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"Running Scared" Movie Review

Paul Walker Sheds His Southern California Surfer Image with "Running Scared"

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Vera Farmiga and Paul Walker in "Running Scared."

© New Line Cinema
"Running Scared" is an unapologetic in-your-face thriller that’s sure to take those who are expecting a typical Paul Walker movie by surprise. Rated R with good reason, "Running Scared" is full of intensely graphic scenes of brutality that are actually difficult to sit through without reacting physically to what’s happening on the screen.

Walker stars as Joey Gazelle, a lower level mobster given the task of disposing of a gun that was used to kill a corrupt cop during a shoot-out. Instead of tossing out the easily recognizable weapon, Joey takes the gun home and hides it away in his basement. Unfortunately for Joey, his son’s best friend Oleg (Cameron Bright) sees him stash the weapon and steals it to shoot his abusive Russian stepfather, Anzor (Karl Roden).

With the weapon now back in circulation and cops able to match the bullet from Anzor to the bullet recovered from the dead cop, Joey has to track down Oleg before either the cops or the mob find the missing gun.

Writer/director Wayne Kramer ("The Cooler") wanted audiences to interact with his film and if the preview screening I attended is any indication, Kramer got what he asked for. People in the audience yelled advice to characters during the movie and for once no one shushed them. “Running Scared” really demands that type of participation and the audience needs the release.

Just when you believe “Running Scared” has gone too far (the film’s pedophile scene quickly comes to mind) Kramer ups the ante, taking the audience on an almost uncomfortably intense journey that leaves you exhausted. Kramer wisely inserted enough downtime in between his action sequences so as not to take it over the top and scare away all but the diehard action fans.

Russian mobsters, mafia hit men, crooked cops, hookers, and pimps – “Running Scared” tosses in stereotypical caricatures of all the aforementioned yet for some reason it doesn’t matter that absolutely none of the supporting players are fleshed out. This isn’t an in-depth character piece and doesn’t pretend to be. What we need to know about the main characters is parceled out sparingly and there’s no legitimate reason to get to know the bit players who make up the film’s double-digit body count.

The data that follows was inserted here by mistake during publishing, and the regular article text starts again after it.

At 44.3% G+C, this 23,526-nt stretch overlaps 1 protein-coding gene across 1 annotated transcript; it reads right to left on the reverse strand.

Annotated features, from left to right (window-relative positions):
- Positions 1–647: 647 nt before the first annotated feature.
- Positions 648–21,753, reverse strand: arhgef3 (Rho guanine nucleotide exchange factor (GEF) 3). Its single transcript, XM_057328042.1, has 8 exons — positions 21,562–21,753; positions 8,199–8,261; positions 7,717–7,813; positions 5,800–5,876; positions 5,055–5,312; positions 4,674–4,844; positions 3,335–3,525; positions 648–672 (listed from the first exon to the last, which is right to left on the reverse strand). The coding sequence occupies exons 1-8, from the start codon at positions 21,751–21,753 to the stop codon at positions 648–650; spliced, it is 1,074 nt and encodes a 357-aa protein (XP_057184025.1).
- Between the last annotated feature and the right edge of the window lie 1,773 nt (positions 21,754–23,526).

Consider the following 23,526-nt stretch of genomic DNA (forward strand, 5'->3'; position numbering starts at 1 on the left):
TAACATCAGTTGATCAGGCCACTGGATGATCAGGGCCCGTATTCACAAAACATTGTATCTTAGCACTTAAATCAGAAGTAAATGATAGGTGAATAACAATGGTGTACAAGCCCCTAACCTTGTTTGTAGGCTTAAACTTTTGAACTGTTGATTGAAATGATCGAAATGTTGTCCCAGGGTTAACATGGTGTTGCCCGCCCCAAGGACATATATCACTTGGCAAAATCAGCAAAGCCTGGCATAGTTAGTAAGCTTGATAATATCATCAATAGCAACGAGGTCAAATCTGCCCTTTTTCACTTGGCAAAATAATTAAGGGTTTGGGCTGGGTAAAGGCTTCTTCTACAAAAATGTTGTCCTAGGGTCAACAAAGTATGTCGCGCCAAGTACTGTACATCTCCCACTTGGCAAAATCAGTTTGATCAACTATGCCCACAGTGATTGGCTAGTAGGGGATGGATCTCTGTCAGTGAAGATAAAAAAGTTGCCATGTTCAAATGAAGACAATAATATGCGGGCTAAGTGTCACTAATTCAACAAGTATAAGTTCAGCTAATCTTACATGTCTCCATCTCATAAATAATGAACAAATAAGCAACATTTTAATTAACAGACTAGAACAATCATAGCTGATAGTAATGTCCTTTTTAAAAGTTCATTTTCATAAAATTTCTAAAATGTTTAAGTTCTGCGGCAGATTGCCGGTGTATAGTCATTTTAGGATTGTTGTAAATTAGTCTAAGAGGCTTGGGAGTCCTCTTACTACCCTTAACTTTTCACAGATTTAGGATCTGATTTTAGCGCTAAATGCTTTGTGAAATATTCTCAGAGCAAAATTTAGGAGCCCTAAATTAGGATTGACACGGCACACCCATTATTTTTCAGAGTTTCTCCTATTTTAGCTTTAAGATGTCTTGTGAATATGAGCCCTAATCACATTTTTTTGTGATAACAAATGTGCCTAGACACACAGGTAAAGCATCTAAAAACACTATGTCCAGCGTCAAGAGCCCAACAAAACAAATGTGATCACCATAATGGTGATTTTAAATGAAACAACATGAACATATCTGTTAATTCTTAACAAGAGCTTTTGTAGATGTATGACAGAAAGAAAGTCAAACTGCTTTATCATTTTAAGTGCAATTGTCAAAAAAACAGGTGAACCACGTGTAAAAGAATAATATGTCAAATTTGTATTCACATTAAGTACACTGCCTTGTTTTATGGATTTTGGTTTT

Kramer uses every camera angle and editing trick in the book to achieve a very specific hyperkinetic style that matches the script’s aggressive tone. Quick pans, rewinding scenes and playing them back from different angles, and swooping camera movements lend the movie a video game quality. The exaggerated characters and color palette also add to the video game-like tone of the production.

Walker turns in his best performance to date with "Running Scared." The star of "Fast and the Furious," "Into the Blue" and other assorted teen films, Walker uses this role to prove there’s more to him than just a pretty smile and piercing blue eyes. As Walker’s onscreen wife, Vera Farmiga is equally impressive. Walker and Farmiga have fantastic chemistry and their relationship comes across as natural and unforced. The youngest stars of the movie – Bright and Alex Neuberger – deliver credible performances in what had to be two very difficult roles.

I’m sure that awarding “Running Scared” a positive review will earn me more “you’re out of your mind, what were you thinking, are you sick” emails than I’ve received in response to all of my other reviews combined. I’m not condoning the violence of the film. I’m in no way saying the actions of the characters are justified or that women and children should ever be the targets of the repulsive, violent acts depicted in “Running Scared.” But for a movie in which nothing is held sacred, in which political correctness doesn’t exist, where pedophiles get what they deserve and all actions have consequences, “Running Scared” achieves exactly what it sets out to do. It takes the audience on a two hour frantic, frenetic, stomach-churning thrill ride and never, ever lets up.

GRADE: B+

"Running Scared" was directed by Wayne Kramer and is rated R for pervasive strong brutal violence and language, sexuality and drug content.

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